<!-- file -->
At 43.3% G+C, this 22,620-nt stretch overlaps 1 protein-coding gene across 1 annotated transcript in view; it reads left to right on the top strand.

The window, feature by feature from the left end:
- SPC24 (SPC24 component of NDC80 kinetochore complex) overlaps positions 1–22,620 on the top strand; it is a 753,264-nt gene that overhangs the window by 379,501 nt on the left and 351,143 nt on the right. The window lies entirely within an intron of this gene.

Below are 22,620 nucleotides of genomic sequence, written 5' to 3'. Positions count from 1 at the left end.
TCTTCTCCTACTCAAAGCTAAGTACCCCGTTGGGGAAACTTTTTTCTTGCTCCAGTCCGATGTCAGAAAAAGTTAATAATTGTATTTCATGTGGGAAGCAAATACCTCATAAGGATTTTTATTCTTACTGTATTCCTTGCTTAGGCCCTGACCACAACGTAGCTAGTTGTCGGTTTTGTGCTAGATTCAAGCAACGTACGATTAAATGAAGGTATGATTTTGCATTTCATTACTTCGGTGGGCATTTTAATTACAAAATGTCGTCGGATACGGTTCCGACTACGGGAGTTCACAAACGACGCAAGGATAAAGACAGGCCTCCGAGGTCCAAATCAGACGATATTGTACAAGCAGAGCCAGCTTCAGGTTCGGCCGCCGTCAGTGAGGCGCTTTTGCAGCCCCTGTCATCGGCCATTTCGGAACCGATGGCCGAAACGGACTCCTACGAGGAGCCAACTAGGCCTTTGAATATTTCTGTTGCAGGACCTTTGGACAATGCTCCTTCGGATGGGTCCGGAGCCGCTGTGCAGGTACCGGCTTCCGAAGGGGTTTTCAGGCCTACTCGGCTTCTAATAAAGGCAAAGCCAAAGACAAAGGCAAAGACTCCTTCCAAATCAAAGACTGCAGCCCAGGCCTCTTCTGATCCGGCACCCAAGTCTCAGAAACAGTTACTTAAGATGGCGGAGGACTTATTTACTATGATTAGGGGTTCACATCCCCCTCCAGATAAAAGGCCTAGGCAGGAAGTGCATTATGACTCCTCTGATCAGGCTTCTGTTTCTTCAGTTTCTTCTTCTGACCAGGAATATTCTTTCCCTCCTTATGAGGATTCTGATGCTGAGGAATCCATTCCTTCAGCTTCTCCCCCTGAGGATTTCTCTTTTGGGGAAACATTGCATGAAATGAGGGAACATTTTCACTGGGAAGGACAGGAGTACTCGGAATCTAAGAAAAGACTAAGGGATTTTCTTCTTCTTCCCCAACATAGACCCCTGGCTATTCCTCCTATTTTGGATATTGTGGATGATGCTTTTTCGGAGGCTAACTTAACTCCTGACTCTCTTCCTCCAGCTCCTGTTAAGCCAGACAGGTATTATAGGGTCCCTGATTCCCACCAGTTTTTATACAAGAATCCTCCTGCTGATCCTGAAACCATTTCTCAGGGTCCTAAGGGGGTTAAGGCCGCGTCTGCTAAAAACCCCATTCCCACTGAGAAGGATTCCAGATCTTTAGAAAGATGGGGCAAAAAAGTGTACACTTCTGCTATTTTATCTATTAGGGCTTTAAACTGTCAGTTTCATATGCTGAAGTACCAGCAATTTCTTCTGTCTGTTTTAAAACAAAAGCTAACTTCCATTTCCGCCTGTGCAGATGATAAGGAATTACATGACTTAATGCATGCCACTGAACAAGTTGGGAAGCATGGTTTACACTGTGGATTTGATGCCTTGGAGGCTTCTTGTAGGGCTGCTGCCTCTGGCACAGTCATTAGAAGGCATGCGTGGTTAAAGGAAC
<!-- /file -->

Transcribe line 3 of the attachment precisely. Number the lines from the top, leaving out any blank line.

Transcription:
- SPC24 (SPC24 component of NDC80 kinetochore complex) overlaps positions 1–22,620 on the top strand; it is a 753,264-nt gene that overhangs the window by 379,501 nt on the left and 351,143 nt on the right. The window lies entirely within an intron of this gene.